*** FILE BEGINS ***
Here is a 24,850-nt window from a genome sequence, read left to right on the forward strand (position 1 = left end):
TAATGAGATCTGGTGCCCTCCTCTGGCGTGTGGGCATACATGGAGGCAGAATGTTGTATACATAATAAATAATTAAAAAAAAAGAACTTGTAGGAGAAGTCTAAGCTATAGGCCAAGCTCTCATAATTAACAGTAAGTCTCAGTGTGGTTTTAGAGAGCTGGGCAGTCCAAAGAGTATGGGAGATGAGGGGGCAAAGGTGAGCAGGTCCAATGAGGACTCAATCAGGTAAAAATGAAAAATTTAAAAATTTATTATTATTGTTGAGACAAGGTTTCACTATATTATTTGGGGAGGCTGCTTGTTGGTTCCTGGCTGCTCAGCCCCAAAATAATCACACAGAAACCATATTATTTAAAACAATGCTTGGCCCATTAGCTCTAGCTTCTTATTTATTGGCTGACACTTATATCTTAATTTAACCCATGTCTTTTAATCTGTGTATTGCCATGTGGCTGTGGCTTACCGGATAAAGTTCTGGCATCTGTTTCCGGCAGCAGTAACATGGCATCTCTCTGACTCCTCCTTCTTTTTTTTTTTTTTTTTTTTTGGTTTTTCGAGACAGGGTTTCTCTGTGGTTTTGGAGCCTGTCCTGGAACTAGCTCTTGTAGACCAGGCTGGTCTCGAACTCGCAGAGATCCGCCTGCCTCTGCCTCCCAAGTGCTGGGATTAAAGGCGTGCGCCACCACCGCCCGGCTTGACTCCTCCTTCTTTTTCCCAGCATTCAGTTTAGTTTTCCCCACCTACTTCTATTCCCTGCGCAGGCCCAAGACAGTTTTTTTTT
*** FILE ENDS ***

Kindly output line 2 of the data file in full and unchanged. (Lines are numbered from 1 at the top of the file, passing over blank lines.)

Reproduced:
TAATGAGATCTGGTGCCCTCCTCTGGCGTGTGGGCATACATGGAGGCAGAATGTTGTATACATAATAAATAATTAAAAAAAAAGAACTTGTAGGAGAAGTCTAAGCTATAGGCCAAGCTCTCATAATTAACAGTAAGTCTCAGTGTGGTTTTAGAGAGCTGGGCAGTCCAAAGAGTATGGGAGATGAGGGGGCAAAGGTGAGCAGGTCCAATGAGGACTCAATCAGGTAAAAATGAAAAATTTAAAAATTTATTATTATTGTTGAGACAAGGTTTCACTATATTATTTGGGGAGGCTGCTTGTTGGTTCCTGGCTGCTCAGCCCCAAAATAATCACACAGAAACCATATTATTTAAAACAATGCTTGGCCCATTAGCTCTAGCTTCTTATTTATTGGCTGACACTTATATCTTAATTTAACCCATGTCTTTTAATCTGTGTATTGCCATGTGGCTGTGGCTTACCGGATAAAGTTCTGGCATCTGTTTCCGGCAGCAGTAACATGGCATCTCTCTGACTCCTCCTTCTTTTTTTTTTTTTTTTTTTTTGGTTTTTCGAGACAGGGTTTCTCTGTGGTTTTGGAGCCTGTCCTGGAACTAGCTCTTGTAGACCAGGCTGGTCTCGAACTCGCAGAGATCCGCCTGCCTCTGCCTCCCAAGTGCTGGGATTAAAGGCGTGCGCCACCACCGCCCGGCTTGACTCCTCCTTCTTTTTCCCAGCATTCAGTTTAGTTTTCCCCACCTACTTCTATTCCCTGCGCAGGCCCAAGACAGTTTTTTTTT